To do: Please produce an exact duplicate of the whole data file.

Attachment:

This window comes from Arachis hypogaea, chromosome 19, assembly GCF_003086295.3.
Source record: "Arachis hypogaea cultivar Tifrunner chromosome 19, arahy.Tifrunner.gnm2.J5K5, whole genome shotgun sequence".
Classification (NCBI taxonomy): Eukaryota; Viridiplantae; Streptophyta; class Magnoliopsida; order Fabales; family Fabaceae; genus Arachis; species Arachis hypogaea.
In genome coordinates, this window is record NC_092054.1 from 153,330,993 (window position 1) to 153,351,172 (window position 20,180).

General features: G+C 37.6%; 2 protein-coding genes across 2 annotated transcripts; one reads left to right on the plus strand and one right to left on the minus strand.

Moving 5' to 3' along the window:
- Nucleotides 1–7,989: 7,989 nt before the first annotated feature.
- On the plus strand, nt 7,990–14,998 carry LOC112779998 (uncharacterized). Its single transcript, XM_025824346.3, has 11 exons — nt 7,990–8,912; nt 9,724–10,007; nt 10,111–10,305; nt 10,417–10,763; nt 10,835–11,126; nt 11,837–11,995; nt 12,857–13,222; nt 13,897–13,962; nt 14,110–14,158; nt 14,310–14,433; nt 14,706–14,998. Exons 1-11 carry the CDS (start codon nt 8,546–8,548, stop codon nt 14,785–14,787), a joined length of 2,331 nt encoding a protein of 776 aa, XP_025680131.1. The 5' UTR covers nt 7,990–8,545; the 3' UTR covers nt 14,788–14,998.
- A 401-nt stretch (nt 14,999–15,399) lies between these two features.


This window comes from Arachis hypogaea, chromosome 19, assembly GCF_003086295.3.
Source record: "Arachis hypogaea cultivar Tifrunner chromosome 19, arahy.Tifrunner.gnm2.J5K5, whole genome shotgun sequence".
Classification (NCBI taxonomy): Eukaryota; Viridiplantae; Streptophyta; class Magnoliopsida; order Fabales; family Fabaceae; genus Arachis; species Arachis hypogaea.
In genome coordinates, this window is record NC_092054.1 from 153,330,993 (window position 1) to 153,351,172 (window position 20,180).

General features: G+C 37.6%; 2 protein-coding genes across 2 annotated transcripts; one reads left to right on the plus strand and one right to left on the minus strand.

Moving 5' to 3' along the window:
- Nucleotides 1–7,989: 7,989 nt before the first annotated feature.
- On the plus strand, nt 7,990–14,998 carry LOC112779998 (uncharacterized). Its single transcript, XM_025824346.3, has 11 exons — nt 7,990–8,912; nt 9,724–10,007; nt 10,111–10,305; nt 10,417–10,763; nt 10,835–11,126; nt 11,837–11,995; nt 12,857–13,222; nt 13,897–13,962; nt 14,110–14,158; nt 14,310–14,433; nt 14,706–14,998. Exons 1-11 carry the CDS (start codon nt 8,546–8,548, stop codon nt 14,785–14,787), a joined length of 2,331 nt encoding a protein of 776 aa, XP_025680131.1. The 5' UTR covers nt 7,990–8,545; the 3' UTR covers nt 14,788–14,998.
- A 401-nt stretch (nt 14,999–15,399) lies between these two features.